East German Implosion
My immigrant ancestor from Germany, John Siegling, came to Charleston, South Carolina, in about 1818. Not more than a year after his arrival, he opened a music shop for instruments and supplies. How he—a foreigner—could do that so quickly amazes me. Where did he get his start-up capital? Why not start his career under the tutelage of an established shop-owner first, or find a partner to shoulder the responsibilities? He obviously had an outlier grade of self-confidence to start his own business and make it succeed as well as it did. Americans cannot discount the entrepreneurial energy that immigrants bring to America.
Old Siegling Music House at 243 King Street, Charleston, South Carolina
Like a lot of immigrants, he sent money home to his family in the Old Country. He had a big family of brothers and sisters back home in Germany who were struggling to make a living, and parents who had their own needs as they grew older. Not surprisingly, some of his siblings wanted to come to America and take advantage of the opportunities here.
I learned a lot about their aspirations when my mother found a box of old family correspondence in about 1993, mostly letters from the German side of the family addressed to John. I speak German, so Mother asked me to translate them, which I did, and they sort of changed my life. For one thing, I became interested in Great-great-grandfather's hometown in Germany, Erfurt, in the former East Germany.
The Berlin Wall came down spectacularly in November, 1989. In the East Berlin Schauspielhaus, Christmas Night, 1989, Leonard Bernstein conducted an orchestra and a choir of 200 to perform Beethoven's 9th Symphony. My readers can hear it on YouTube. It enthralled the Berliners the way it has enthralled generations—its affirmation of human life and the drive toward personal happiness. This affirmation appearing especially after the the Fall of the Berlin Wall made it a seminal event—proof that individual initiative supported by capital in the context of a freedom-loving nation works, and the regimented egalitarianism offered by Marxism does not.
The concert-organizers changed the words to the choral movement, from "Ode to Joy" to "Ode to Freedom;" but I maintain that Schiller was right and the organizers wrong. People want joy more than freedom. The collapse of the Berlin Wall had as more to do with poor living conditions and the lack of consumer goods, than it did with a love of freedom. That's only human nature. East Berliners could pick up West Germany radio and knew that West Germans enjoyed a huge retail trade and could buy almost anything they wanted.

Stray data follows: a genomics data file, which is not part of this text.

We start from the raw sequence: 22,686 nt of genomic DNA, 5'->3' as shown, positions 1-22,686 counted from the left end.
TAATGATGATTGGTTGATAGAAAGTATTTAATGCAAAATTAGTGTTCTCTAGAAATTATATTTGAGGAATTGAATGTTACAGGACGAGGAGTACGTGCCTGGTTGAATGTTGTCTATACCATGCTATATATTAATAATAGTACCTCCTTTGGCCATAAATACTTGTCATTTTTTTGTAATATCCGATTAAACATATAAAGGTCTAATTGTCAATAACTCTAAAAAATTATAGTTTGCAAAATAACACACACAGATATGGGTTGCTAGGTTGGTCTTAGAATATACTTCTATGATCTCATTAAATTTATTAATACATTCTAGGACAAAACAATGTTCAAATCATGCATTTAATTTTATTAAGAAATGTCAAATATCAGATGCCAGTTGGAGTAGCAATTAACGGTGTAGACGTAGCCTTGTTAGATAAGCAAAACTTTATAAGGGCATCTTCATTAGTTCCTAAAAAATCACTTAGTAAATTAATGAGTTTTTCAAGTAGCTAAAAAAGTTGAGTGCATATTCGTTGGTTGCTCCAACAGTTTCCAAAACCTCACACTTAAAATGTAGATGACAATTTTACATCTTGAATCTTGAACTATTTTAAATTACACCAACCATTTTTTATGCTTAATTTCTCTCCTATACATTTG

Rehabilitating East Germany cost West Germany a fortune, perhaps three trillion dollars, to replace water-works, clean up toxic waste-dumps, replace obselescent telephone systems. The list goes on and on. Marxist socialism condemned East Germans to something less than a Third-World peoples-republic. Industrial installations were so outdated, they had value only as scrap-metal. Most homes in Erfurt used coal-stoves for heat, but the smoke from the high-sulphur coal poisoned the air so badly during the long winter nights, it was unsafe to go outside. The caustic smoke even melted the stucco from exterior walls.
No one on the Left, neither in East Germany, nor in this country, wants to admit that modern nations cannot succeed without capital. A nation like East Germany had nothing to offer the community of nations but left-wing moralistic slogans and a dispiriting, regimented lifestyle. East Germany could serve as the poster-child of all the nations that declare war on capital. They might as well practice blood-letting again as a medical procedure. Everyone else wants capital transfusions.
We can see in this issue of Der Spiegel a comparison of advertisements in East and West Germany. The banner tacked to the side of the building in East Berlin reads, "East Germany is living proof! Life is better without Capitalism!" It is just one of many tedious slogans. In the West German cigarette advertisement, joyous, sociable people light up. "Test the West!" would appeal to many East Germans starving for a better life than they have.
With no capital, East Germany could not renovate anything, could not upgrade exisiting facilities, or fund private start-ups. The abolition of private property meant that the government had to run the factories and create the shops. It provided the only economic vehicle the East Germans had to give themselves a decent life. Like government services anywhere, bureaucratic routine prevailed over creative measures to develop products or a customer base. The bureaucrats saw no need to improve anything. They only answered to their superiors.